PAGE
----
From left, Ronald Olavides of CI, the village chief Bobby Vergara and Francisco Fortu of Sama-samang Nagkakaisang Pamayanan ng Silonay, a local organization dedicated to supporting the mangrove reserve, discuss plans for repairing the boardwalks in the reserve. By creating alternate livelihood options such as ecotourism, communities are able to expand their options beyond fishing, becoming more climate-resilient in the process. Vergara hopes to turn Silonay into an ecovillage with village homestays. (@ Conservation International/photo by Kimberly Hoong)
Like many coastal areas, the village of Silonay remains vulnerable to strong storms and fishery collapse fueled by climate change. Protecting mangroves and replanting deforested areas represents an investment in the community’s future, according to local leaders. (@ Conservation International/photo by Kimberly Hoong)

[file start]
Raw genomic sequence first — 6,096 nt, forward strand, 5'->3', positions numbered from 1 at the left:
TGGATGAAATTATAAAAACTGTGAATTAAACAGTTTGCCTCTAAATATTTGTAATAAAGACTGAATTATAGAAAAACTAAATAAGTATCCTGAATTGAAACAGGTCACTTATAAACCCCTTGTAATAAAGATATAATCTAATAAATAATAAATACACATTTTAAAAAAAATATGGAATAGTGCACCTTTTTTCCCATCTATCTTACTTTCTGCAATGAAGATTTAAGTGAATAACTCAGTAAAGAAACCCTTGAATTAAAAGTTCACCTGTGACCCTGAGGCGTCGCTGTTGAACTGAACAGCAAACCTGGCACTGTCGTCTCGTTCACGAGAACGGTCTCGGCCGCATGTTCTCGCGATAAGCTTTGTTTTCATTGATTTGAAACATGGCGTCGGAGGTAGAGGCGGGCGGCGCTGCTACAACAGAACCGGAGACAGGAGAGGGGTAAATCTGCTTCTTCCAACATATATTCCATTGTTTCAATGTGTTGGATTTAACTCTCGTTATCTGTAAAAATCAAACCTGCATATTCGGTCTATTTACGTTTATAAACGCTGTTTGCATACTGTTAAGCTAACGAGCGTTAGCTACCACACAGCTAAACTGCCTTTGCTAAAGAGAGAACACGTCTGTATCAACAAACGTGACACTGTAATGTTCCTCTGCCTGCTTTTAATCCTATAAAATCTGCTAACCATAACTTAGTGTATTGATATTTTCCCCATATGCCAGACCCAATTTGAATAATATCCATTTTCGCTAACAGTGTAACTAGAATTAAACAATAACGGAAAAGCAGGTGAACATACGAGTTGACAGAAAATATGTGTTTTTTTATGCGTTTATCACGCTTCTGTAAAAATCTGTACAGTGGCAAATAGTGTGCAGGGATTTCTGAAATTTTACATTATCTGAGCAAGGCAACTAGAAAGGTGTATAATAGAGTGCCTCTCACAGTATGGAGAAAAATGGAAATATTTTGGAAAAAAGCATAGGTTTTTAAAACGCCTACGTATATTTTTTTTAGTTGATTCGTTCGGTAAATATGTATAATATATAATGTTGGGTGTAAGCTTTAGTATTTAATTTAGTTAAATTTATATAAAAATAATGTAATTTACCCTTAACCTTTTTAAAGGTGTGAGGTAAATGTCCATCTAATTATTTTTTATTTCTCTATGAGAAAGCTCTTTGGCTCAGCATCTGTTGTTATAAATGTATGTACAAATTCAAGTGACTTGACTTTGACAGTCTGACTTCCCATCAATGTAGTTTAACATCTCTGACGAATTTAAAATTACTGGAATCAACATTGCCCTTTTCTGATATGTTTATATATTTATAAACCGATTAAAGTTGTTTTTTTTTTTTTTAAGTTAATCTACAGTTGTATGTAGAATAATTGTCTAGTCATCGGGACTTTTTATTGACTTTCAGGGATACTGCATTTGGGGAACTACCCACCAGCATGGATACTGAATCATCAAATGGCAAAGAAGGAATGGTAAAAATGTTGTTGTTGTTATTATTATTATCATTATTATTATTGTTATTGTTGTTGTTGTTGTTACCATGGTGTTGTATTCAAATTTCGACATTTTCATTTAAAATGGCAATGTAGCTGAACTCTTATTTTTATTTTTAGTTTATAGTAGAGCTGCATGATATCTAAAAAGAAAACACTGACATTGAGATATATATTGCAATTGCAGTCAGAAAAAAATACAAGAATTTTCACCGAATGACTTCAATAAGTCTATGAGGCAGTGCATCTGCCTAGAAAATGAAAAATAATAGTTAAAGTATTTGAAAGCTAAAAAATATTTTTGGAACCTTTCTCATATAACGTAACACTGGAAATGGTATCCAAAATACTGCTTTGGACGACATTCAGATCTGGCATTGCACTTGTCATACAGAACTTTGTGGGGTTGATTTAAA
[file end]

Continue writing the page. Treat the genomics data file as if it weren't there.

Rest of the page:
Aldwin Simblante works as a guide for Silonay Mangrove Ecopark. Having grown up in Silonay, he knows the names of every species, how to find turtle nests and where to take tourists for the best views. As a kid, when he wasn’t in the village or out at sea helping his father catch fish, he was in the mudflats with his friends, competing to see who could catch the most crabs. “I used to want to escape to the city when I was younger,” Simblante said. “Not anymore. I’m so much happier here. The mangroves are my home.” (@ Conservation International/photo by Kimberly Hoong)
With support from governments and organizations including Conservation International, the community of Silonay is reclaiming their once-abundant mangrove forests, preserving a critical piece of their culture while preparing for the impacts of climate change. (@ Conservation International/photo by Kimberly Hoong)
Kimberly Hoong was an intern for the CI Philippines office.